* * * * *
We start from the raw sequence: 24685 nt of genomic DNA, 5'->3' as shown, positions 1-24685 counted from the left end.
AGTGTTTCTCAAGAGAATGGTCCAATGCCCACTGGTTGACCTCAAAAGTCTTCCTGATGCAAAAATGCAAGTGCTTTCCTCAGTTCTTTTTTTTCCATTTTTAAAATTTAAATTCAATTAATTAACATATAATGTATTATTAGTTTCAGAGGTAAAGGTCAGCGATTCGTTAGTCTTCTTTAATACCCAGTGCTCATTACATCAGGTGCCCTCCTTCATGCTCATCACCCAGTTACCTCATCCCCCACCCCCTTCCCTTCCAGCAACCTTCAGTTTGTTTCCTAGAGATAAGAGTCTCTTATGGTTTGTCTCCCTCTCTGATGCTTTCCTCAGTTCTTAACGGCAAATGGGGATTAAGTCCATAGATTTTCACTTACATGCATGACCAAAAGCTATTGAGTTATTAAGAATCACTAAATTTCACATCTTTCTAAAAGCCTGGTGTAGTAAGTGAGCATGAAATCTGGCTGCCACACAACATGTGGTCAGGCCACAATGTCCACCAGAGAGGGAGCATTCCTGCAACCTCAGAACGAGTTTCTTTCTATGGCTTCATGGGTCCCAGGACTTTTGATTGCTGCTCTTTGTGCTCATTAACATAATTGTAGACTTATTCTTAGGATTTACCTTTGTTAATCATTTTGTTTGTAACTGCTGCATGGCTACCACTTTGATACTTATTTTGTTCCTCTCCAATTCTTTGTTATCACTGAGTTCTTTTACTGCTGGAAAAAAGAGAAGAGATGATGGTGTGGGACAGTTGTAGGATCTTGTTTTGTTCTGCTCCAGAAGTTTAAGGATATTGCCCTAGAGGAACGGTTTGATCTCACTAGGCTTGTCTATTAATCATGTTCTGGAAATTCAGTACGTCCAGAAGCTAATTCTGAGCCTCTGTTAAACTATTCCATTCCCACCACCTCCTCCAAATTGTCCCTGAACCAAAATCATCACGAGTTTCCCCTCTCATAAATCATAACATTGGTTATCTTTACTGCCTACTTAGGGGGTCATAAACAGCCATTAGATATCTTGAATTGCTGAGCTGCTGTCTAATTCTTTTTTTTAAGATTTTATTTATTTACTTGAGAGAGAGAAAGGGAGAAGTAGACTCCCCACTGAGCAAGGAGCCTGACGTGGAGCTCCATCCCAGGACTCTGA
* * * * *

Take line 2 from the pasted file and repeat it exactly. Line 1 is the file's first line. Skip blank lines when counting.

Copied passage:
AGTGTTTCTCAAGAGAATGGTCCAATGCCCACTGGTTGACCTCAAAAGTCTTCCTGATGCAAAAATGCAAGTGCTTTCCTCAGTTCTTTTTTTTCCATTTTTAAAATTTAAATTCAATTAATTAACATATAATGTATTATTAGTTTCAGAGGTAAAGGTCAGCGATTCGTTAGTCTTCTTTAATACCCAGTGCTCATTACATCAGGTGCCCTCCTTCATGCTCATCACCCAGTTACCTCATCCCCCACCCCCTTCCCTTCCAGCAACCTTCAGTTTGTTTCCTAGAGATAAGAGTCTCTTATGGTTTGTCTCCCTCTCTGATGCTTTCCTCAGTTCTTAACGGCAAATGGGGATTAAGTCCATAGATTTTCACTTACATGCATGACCAAAAGCTATTGAGTTATTAAGAATCACTAAATTTCACATCTTTCTAAAAGCCTGGTGTAGTAAGTGAGCATGAAATCTGGCTGCCACACAACATGTGGTCAGGCCACAATGTCCACCAGAGAGGGAGCATTCCTGCAACCTCAGAACGAGTTTCTTTCTATGGCTTCATGGGTCCCAGGACTTTTGATTGCTGCTCTTTGTGCTCATTAACATAATTGTAGACTTATTCTTAGGATTTACCTTTGTTAATCATTTTGTTTGTAACTGCTGCATGGCTACCACTTTGATACTTATTTTGTTCCTCTCCAATTCTTTGTTATCACTGAGTTCTTTTACTGCTGGAAAAAAGAGAAGAGATGATGGTGTGGGACAGTTGTAGGATCTTGTTTTGTTCTGCTCCAGAAGTTTAAGGATATTGCCCTAGAGGAACGGTTTGATCTCACTAGGCTTGTCTATTAATCATGTTCTGGAAATTCAGTACGTCCAGAAGCTAATTCTGAGCCTCTGTTAAACTATTCCATTCCCACCACCTCCTCCAAATTGTCCCTGAACCAAAATCATCACGAGTTTCCCCTCTCATAAATCATAACATTGGTTATCTTTACTGCCTACTTAGGGGGTCATAAACAGCCATTAGATATCTTGAATTGCTGAGCTGCTGTCTAATTCTTTTTTTTAAGATTTTATTTATTTACTTGAGAGAGAGAAAGGGAGAAGTAGACTCCCCACTGAGCAAGGAGCCTGACGTGGAGCTCCATCCCAGGACTCTGA